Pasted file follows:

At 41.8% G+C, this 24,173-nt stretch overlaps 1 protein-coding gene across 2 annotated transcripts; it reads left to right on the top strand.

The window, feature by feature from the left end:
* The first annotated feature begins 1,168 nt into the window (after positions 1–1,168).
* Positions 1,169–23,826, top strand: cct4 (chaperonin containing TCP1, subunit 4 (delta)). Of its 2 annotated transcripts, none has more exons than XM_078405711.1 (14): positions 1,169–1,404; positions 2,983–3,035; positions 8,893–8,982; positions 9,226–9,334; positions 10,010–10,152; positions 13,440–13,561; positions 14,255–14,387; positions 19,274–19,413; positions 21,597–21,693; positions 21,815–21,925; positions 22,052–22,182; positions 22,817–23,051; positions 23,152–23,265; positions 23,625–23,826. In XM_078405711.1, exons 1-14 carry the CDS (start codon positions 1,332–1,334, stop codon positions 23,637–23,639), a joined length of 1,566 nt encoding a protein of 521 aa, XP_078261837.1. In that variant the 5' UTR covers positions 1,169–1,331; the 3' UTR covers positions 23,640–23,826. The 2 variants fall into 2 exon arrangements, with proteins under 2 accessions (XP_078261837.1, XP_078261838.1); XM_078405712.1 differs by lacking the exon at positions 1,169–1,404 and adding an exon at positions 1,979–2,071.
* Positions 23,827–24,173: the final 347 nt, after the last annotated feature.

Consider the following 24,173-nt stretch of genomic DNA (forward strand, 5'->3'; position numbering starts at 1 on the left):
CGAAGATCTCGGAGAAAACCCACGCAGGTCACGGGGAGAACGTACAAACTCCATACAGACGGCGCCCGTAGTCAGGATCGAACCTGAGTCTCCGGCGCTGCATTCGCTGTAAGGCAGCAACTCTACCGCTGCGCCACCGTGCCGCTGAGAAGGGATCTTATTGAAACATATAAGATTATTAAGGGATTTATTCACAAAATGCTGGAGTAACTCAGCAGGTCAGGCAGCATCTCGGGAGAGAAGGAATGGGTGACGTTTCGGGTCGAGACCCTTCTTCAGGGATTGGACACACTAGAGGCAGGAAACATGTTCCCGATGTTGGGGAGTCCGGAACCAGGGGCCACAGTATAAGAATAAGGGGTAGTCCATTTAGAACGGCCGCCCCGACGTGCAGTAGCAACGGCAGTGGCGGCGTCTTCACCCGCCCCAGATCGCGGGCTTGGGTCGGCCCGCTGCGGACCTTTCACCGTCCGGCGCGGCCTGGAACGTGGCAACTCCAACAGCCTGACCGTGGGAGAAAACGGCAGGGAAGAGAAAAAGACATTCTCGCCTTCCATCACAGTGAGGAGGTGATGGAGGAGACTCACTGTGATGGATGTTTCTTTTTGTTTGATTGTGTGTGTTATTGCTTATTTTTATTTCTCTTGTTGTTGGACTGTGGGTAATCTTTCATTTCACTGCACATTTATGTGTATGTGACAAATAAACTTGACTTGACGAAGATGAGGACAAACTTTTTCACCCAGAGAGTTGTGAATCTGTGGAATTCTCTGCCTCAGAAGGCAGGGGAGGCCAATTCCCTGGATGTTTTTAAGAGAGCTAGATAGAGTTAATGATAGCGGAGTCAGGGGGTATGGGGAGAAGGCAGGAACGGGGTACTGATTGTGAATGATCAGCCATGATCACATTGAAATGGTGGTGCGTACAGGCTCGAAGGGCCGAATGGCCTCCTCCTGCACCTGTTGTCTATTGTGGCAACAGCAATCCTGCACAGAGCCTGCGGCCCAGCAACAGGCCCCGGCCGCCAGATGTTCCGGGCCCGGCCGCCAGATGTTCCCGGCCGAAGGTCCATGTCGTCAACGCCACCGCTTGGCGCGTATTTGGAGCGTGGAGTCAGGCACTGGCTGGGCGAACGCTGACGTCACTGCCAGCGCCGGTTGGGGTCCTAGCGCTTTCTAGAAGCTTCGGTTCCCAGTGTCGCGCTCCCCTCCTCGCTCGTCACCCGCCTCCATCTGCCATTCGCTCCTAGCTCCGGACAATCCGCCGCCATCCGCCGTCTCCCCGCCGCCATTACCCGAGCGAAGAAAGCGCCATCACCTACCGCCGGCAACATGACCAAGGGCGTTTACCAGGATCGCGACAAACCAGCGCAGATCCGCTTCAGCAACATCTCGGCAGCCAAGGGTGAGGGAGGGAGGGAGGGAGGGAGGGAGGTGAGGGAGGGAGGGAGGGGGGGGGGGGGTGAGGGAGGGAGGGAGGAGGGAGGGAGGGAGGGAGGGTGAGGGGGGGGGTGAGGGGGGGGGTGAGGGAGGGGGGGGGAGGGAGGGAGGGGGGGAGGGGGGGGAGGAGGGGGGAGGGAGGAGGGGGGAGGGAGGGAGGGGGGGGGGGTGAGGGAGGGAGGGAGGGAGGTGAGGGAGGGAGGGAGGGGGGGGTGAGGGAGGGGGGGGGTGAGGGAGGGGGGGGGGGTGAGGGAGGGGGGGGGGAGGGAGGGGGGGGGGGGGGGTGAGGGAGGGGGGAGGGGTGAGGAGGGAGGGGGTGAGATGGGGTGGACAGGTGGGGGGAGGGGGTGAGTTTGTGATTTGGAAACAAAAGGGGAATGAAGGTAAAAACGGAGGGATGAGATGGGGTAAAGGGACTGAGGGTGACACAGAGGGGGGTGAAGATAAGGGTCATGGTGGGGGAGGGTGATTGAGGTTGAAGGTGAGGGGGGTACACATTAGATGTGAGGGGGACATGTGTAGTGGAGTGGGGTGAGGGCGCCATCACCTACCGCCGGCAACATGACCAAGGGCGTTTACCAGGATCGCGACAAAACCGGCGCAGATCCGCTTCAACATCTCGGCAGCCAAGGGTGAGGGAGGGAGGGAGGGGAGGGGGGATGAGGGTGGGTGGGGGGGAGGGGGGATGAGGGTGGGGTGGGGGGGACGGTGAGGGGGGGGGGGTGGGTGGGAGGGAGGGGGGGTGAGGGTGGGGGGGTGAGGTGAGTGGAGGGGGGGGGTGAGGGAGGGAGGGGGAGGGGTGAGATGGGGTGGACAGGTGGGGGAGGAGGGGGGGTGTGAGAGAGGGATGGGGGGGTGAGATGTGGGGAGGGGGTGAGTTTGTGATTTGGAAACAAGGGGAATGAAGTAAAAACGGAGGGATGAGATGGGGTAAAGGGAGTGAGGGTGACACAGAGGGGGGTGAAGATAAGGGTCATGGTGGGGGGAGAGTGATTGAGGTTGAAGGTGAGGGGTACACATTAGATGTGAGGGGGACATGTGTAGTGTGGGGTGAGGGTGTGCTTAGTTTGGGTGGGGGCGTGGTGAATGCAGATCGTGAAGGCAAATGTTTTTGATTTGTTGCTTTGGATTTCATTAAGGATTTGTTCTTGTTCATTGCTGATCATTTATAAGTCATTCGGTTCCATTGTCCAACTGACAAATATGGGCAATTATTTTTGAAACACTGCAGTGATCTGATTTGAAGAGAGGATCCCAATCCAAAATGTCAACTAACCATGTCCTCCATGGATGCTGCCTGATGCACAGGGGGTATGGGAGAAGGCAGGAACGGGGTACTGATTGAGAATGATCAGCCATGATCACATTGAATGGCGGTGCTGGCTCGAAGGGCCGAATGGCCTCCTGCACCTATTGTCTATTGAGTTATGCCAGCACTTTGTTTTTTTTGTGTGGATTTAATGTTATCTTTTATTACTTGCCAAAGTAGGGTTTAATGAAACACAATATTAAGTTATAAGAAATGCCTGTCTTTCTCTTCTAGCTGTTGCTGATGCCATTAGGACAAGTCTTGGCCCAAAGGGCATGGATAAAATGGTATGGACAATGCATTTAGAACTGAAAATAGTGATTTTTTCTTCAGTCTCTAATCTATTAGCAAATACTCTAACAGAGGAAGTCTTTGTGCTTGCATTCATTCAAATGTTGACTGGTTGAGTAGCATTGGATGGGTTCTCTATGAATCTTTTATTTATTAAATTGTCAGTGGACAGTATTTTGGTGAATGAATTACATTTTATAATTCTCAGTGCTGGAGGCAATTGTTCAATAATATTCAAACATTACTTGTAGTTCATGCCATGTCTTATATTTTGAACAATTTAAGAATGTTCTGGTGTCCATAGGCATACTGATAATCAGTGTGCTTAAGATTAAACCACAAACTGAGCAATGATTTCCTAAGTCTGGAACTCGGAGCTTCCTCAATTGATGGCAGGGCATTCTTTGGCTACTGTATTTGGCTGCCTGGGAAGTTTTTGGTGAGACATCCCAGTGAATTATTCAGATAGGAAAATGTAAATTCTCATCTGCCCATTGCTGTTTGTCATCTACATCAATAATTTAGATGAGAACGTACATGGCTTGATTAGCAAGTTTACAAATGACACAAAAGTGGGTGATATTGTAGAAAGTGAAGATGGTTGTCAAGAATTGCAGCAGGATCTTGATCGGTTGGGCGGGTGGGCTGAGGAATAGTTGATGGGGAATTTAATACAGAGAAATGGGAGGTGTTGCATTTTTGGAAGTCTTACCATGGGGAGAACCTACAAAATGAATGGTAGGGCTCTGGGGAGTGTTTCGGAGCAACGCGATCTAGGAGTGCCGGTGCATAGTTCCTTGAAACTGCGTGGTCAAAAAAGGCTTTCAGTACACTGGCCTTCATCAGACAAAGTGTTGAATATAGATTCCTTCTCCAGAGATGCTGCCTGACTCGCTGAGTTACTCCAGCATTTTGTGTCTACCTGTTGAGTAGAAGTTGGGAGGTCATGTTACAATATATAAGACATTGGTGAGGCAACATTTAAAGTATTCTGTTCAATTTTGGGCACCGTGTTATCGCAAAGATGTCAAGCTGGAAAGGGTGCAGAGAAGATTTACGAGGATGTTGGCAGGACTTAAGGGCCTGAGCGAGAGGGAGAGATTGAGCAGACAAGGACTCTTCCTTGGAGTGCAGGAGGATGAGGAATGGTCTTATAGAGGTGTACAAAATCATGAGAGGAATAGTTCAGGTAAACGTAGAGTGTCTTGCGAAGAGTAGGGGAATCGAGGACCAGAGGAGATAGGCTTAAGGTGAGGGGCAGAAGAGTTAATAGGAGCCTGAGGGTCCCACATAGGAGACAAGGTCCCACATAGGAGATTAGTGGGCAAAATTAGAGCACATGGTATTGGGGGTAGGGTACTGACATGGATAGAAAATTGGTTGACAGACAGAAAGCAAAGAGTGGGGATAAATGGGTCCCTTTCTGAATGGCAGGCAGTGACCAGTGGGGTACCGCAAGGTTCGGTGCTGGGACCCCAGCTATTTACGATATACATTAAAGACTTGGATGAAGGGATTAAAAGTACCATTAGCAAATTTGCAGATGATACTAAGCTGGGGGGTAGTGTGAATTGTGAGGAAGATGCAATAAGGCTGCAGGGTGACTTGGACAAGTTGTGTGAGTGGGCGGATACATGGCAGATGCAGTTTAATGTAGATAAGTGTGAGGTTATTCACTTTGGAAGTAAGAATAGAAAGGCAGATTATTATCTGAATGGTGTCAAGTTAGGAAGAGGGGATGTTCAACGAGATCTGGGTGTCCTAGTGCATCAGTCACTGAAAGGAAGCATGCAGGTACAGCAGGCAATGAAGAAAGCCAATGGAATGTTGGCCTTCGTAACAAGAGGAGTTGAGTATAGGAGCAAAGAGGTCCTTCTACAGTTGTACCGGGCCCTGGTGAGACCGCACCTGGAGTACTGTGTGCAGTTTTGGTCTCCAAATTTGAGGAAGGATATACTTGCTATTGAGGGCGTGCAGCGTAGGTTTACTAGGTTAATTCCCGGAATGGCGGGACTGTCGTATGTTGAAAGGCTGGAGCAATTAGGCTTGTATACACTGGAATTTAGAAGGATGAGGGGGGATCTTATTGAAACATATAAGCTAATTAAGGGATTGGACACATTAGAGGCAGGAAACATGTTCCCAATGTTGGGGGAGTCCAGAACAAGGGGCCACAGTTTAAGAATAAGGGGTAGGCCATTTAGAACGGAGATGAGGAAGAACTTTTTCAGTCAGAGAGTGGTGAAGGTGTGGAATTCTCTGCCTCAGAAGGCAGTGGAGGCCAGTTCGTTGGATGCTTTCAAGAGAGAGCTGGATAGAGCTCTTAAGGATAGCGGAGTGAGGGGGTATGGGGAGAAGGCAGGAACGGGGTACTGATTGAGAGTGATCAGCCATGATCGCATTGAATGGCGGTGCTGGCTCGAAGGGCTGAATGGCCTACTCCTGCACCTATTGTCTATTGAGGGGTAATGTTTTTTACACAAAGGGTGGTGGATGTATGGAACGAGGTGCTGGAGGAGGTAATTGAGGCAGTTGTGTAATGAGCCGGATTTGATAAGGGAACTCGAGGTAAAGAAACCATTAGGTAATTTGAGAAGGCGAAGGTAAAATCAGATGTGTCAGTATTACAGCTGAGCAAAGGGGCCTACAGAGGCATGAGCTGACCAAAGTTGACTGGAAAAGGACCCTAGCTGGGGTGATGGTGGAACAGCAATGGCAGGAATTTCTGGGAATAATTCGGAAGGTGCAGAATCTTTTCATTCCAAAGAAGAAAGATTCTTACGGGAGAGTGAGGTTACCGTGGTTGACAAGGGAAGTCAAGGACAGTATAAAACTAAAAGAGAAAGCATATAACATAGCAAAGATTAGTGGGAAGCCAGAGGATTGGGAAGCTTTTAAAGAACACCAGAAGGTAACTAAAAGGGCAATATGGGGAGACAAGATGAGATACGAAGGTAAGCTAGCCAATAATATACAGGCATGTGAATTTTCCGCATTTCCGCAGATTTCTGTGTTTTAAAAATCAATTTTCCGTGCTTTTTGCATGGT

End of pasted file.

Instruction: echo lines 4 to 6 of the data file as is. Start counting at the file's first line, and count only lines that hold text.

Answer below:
* Positions 1,169–23,826, top strand: cct4 (chaperonin containing TCP1, subunit 4 (delta)). Of its 2 annotated transcripts, none has more exons than XM_078405711.1 (14): positions 1,169–1,404; positions 2,983–3,035; positions 8,893–8,982; positions 9,226–9,334; positions 10,010–10,152; positions 13,440–13,561; positions 14,255–14,387; positions 19,274–19,413; positions 21,597–21,693; positions 21,815–21,925; positions 22,052–22,182; positions 22,817–23,051; positions 23,152–23,265; positions 23,625–23,826. In XM_078405711.1, exons 1-14 carry the CDS (start codon positions 1,332–1,334, stop codon positions 23,637–23,639), a joined length of 1,566 nt encoding a protein of 521 aa, XP_078261837.1. In that variant the 5' UTR covers positions 1,169–1,331; the 3' UTR covers positions 23,640–23,826. The 2 variants fall into 2 exon arrangements, with proteins under 2 accessions (XP_078261837.1, XP_078261838.1); XM_078405712.1 differs by lacking the exon at positions 1,169–1,404 and adding an exon at positions 1,979–2,071.
* Positions 23,827–24,173: the final 347 nt, after the last annotated feature.

Consider the following 24,173-nt stretch of genomic DNA (forward strand, 5'->3'; position numbering starts at 1 on the left):